People who are convinced of the absolute righteousness of their single cause on any issue are as enjoyable to have a conversation with as discussing the actuary table with an insurance agent.
It’s a long, slow boring march into the obvious with the chance of being distracted by the obtuse and miscellaneous.
There are few exceptions to this rule. Zealots of any brand, whether religious or otherwise are among the least enjoyable people to be around on the planet.
Politicians in Washington D.C. are the poster children for this sentiment – and I care little if we’re discussing the far left or far right.
This past weekend scientists marched for common sense in several cities across the country – not convinced of the righteousness of a single cause – but convinced the country shouldn’t abandon the process of scientific research – you know the research which in the past has given us every technological, medical and other advance we hold dear to our heart.
This is far different than being convinced the earth is warmer now than in the past. This is different from being convinced the earth revolves around the sun. This is defending the process by which you evaluate situations which lead to factual understanding of the universe.
It seems like a no-brainer to me. But what do I know? Let me apply the scientific method to the problem and get back to you.
Meanwhile on the occasion of Earth Day, President Trump issued a statement in which he defended science and research.
“My administration is committed to keeping our air and water clean, to preserving our forests, lakes and open spaces, and to protecting endangered species,” The President said.
He plans to do this by reducing “unnecessary burdens on American workers and American companies,” and says “rigorous science is critical to . . . efforts to achieve the twin goals of economic growth and environmental protection.”
At the end The President said that “rigorous science depends not on ideology, but on a spirit of honest inquiry and robust debate.”
For those who believe we’re already through the looking glass and in a Bizarro World where up is down, down is up and “Us love ugliness,” I can offer you little solace.
As people marched across the country this past weekend, the President who has slashed the EPA, scientific research and muffled the voices of those who warn about global change, praised science, research and robust debate – as long as it agrees with him I suppose.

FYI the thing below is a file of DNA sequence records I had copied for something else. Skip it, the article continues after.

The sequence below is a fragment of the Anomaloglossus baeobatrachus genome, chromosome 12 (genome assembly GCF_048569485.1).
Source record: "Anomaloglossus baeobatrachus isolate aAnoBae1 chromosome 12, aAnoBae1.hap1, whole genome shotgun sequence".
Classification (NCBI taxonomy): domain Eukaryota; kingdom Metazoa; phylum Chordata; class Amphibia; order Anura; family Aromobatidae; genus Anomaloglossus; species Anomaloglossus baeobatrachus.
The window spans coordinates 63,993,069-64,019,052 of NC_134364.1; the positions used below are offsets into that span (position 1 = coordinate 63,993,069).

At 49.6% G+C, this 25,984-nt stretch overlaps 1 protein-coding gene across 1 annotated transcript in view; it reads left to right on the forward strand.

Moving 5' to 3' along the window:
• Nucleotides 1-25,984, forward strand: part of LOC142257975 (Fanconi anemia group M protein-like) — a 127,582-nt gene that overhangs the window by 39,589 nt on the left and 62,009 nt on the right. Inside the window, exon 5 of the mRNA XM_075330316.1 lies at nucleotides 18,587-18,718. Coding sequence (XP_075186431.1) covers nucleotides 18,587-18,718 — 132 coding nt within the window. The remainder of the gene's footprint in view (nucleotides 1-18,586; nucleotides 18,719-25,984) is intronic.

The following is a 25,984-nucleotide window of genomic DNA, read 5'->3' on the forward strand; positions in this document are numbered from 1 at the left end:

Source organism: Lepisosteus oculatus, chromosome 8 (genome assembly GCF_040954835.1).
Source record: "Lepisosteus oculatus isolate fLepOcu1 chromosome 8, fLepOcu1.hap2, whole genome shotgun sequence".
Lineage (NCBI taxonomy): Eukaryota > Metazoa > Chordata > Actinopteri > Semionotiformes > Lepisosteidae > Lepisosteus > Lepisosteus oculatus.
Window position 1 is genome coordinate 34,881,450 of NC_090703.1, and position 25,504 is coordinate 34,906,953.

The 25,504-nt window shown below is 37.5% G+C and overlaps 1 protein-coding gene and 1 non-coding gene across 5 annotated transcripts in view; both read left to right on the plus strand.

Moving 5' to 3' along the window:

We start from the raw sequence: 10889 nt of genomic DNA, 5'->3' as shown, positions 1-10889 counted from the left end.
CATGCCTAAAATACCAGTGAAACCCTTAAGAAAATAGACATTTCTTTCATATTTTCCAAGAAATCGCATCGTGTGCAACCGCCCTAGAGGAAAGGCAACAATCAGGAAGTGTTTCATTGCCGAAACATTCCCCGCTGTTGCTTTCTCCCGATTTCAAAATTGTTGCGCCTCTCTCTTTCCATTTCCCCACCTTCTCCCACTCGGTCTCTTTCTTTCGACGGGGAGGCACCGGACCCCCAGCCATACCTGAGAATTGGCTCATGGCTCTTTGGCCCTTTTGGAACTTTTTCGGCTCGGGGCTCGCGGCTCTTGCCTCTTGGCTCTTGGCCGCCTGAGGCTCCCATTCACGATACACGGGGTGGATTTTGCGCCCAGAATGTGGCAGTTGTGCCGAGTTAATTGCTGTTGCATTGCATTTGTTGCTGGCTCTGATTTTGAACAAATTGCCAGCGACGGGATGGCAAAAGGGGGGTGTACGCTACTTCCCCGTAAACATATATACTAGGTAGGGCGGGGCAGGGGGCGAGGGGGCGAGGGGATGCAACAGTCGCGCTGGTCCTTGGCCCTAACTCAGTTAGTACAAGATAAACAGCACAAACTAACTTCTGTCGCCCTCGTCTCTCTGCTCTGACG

By Monday the problems with science were long forgotten in the White House press room as the controversy with General Michael Flynn again reared its head, the president spoke about tax cuts many think will only help the richest Americans, and the commerce secretary levied a 20 percent tariff on imported Canadian soft lumber – which may or may not cause new house prices to rise and which may or may not create more jobs in the United States.
At this point it is extremely difficult to discern fact from fiction – idea or appearance from reality. With apologies to T.S Eliot – life indeed seems long but I don’t think there will be time to prepare a face to meet the faces that you meet.
That time is now.
The battle against science is disturbing on many levels – but it is the subversion of a process by which we understand our universe better that is the most frightening of all considerations.
Those against science prefer to frame the argument as a battle of absolutes – and that isn’t the case.
The battle to accept scientific thinking isn’t a case of religion versus science. It’s a matter of education and understanding versus ignorance and fear of the unknown.
Religion isn’t the enemy of science nor is science the enemy of religion.
“I am convinced that solving the problems before us requires robust public support for research. And, I will participate as an expression of my Christian faith,” Tim Ritchie, the president and CEO of the Tech Museum of Innovation in San Jose California said of the March for Science.
Scientific research and the scientific method face a continuing challenge as those who manipulate the language for political ends do so to stifle scientific research while preaching the needs of scientific advancement.
Last week President Trump enthusiastically encouraged NASA to get to Mars before the 2030 deadline his administration has already set for the event.
If you continue to slash research budgets how do you anticipate we will get there – in a rubber band powered glider?